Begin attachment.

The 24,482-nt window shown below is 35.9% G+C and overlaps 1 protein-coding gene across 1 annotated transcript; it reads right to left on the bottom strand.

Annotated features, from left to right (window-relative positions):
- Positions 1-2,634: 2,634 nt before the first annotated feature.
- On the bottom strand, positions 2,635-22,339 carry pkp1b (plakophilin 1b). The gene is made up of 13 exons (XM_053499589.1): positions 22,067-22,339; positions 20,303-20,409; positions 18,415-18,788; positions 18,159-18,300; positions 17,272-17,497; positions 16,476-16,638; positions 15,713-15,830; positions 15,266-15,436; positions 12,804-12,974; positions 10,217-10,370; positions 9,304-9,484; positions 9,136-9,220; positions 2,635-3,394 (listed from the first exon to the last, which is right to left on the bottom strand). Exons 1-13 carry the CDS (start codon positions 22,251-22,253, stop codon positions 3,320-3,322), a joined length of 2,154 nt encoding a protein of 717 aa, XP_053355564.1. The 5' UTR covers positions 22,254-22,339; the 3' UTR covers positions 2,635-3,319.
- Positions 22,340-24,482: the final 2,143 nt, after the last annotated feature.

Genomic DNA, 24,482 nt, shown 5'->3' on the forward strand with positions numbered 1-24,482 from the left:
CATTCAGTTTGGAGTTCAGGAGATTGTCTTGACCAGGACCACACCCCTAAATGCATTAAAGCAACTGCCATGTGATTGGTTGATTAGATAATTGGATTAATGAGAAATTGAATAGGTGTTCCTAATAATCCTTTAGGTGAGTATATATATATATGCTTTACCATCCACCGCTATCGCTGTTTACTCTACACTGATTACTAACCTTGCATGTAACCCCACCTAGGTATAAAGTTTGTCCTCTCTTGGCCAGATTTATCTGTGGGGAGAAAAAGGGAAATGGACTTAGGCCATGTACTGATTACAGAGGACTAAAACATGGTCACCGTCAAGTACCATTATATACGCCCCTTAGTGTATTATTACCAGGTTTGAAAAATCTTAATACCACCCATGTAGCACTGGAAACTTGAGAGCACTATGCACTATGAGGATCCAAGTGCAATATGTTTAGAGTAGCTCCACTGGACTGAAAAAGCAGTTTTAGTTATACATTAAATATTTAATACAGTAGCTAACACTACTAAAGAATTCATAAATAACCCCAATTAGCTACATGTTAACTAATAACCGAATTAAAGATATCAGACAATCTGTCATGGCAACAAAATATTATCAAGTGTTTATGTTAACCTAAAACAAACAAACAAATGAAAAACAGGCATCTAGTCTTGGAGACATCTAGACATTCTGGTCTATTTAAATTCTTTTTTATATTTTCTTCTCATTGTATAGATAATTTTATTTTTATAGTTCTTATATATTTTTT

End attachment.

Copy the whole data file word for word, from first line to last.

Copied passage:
The 24,482-nt window shown below is 35.9% G+C and overlaps 1 protein-coding gene across 1 annotated transcript; it reads right to left on the bottom strand.

Annotated features, from left to right (window-relative positions):
- Positions 1-2,634: 2,634 nt before the first annotated feature.
- On the bottom strand, positions 2,635-22,339 carry pkp1b (plakophilin 1b). The gene is made up of 13 exons (XM_053499589.1): positions 22,067-22,339; positions 20,303-20,409; positions 18,415-18,788; positions 18,159-18,300; positions 17,272-17,497; positions 16,476-16,638; positions 15,713-15,830; positions 15,266-15,436; positions 12,804-12,974; positions 10,217-10,370; positions 9,304-9,484; positions 9,136-9,220; positions 2,635-3,394 (listed from the first exon to the last, which is right to left on the bottom strand). Exons 1-13 carry the CDS (start codon positions 22,251-22,253, stop codon positions 3,320-3,322), a joined length of 2,154 nt encoding a protein of 717 aa, XP_053355564.1. The 5' UTR covers positions 22,254-22,339; the 3' UTR covers positions 2,635-3,319.
- Positions 22,340-24,482: the final 2,143 nt, after the last annotated feature.

Genomic DNA, 24,482 nt, shown 5'->3' on the forward strand with positions numbered 1-24,482 from the left:
CATTCAGTTTGGAGTTCAGGAGATTGTCTTGACCAGGACCACACCCCTAAATGCATTAAAGCAACTGCCATGTGATTGGTTGATTAGATAATTGGATTAATGAGAAATTGAATAGGTGTTCCTAATAATCCTTTAGGTGAGTATATATATATATGCTTTACCATCCACCGCTATCGCTGTTTACTCTACACTGATTACTAACCTTGCATGTAACCCCACCTAGGTATAAAGTTTGTCCTCTCTTGGCCAGATTTATCTGTGGGGAGAAAAAGGGAAATGGACTTAGGCCATGTACTGATTACAGAGGACTAAAACATGGTCACCGTCAAGTACCATTATATACGCCCCTTAGTGTATTATTACCAGGTTTGAAAAATCTTAATACCACCCATGTAGCACTGGAAACTTGAGAGCACTATGCACTATGAGGATCCAAGTGCAATATGTTTAGAGTAGCTCCACTGGACTGAAAAAGCAGTTTTAGTTATACATTAAATATTTAATACAGTAGCTAACACTACTAAAGAATTCATAAATAACCCCAATTAGCTACATGTTAACTAATAACCGAATTAAAGATATCAGACAATCTGTCATGGCAACAAAATATTATCAAGTGTTTATGTTAACCTAAAACAAACAAACAAATGAAAAACAGGCATCTAGTCTTGGAGACATCTAGACATTCTGGTCTATTTAAATTCTTTTTTATATTTTCTTCTCATTGTATAGATAATTTTATTTTTATAGTTCTTATATATTTTTT